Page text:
Difference between revisions of "AFF"

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The '''Advanced Forensics Format''' ('''AFF''') is an extensible open format for the storage of [[disk image]]s and related forensic [[metadata]]. It was developed by [[Simson Garfinkel]] and [[Basis Technology]].
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The '''Advanced Forensics Format''' ('''AFF''') is an extensible open format for the storage of [[disk image]]s and related forensic [[metadata]]. It was originally developed by [[Simson Garfinkel]] and [[Basis Technology]]. The last version of AFF is implemented in the [[AFFLIBv3]] library, which can be found on [https://github.com/simsong/AFFLIBv3 github].  [[AFF4]] builds upon many of the concepts developed in AFF.  AFF4 was developed by [[Michael Cohen]], Simson Garfinkel and Bradley Schatz. That version can be downloaded from [https://code.google.com/p/aff4/ Google Code].
  
Both [[Sleuthkit]] 2.04 and [[Autopsy]] 2.07 support the aff image format.
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[[Sleuthkit]], [[Autopsy]] , [[OSFMount]], [[Xmount]], [[FTK Imager]] and [[FTK]] support the AFFv3 image format.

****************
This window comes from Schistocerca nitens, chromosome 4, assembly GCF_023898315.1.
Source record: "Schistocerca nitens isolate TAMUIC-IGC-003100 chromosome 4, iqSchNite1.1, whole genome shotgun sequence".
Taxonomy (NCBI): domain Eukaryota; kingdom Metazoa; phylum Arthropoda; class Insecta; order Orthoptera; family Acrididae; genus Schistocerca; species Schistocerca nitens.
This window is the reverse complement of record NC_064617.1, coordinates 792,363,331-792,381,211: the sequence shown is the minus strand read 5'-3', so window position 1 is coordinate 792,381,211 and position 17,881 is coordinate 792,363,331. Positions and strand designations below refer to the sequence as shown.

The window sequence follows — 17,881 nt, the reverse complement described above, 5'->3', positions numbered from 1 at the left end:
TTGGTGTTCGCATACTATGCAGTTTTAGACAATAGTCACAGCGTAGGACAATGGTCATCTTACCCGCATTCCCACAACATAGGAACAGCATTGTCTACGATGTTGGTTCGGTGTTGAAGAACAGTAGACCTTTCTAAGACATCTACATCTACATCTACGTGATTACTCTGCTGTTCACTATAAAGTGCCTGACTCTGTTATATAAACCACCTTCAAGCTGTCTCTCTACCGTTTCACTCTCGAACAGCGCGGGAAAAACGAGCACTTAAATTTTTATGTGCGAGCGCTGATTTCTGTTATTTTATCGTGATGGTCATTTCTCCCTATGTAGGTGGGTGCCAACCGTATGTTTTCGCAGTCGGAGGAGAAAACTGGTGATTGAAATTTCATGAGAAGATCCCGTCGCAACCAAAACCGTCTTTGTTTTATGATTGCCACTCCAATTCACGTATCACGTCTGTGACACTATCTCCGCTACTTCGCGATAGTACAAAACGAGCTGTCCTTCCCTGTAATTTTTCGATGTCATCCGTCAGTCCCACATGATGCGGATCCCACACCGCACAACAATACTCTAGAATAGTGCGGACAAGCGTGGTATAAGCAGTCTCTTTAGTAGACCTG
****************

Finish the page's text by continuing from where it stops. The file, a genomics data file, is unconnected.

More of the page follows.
=AFF Background=
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==AFF Background==
Until recently, if a digital investigator wished to use multiple tools to hasten the time-intensive labor of analyzing data from a PC hard drive, the raw format – an exact byte-for-byte copy of data – was the only format available. But being uncompressed, raw data is unwieldy and also unable to store critical metadata about the data’s source.
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AFF was created to be an open and extensible file format to store disk images and associated metadata. The goal was to create a disk imaging format that would not lock users into a proprietary format that may limit how he or she may analyze it. An open standard enables investigators to quickly and efficiently use their preferred tools to solve crimes, gather intelligence, and resolve security incidents. The format was implemented in AFFLIB which was distributed with an open source license.
  
Use of proprietary file formats means converting from one format to another to use multiple tools. Converting between formats risks data corruption if the formats are not well understood. Metadata may be lost if all formats do not support the same forms of metadata.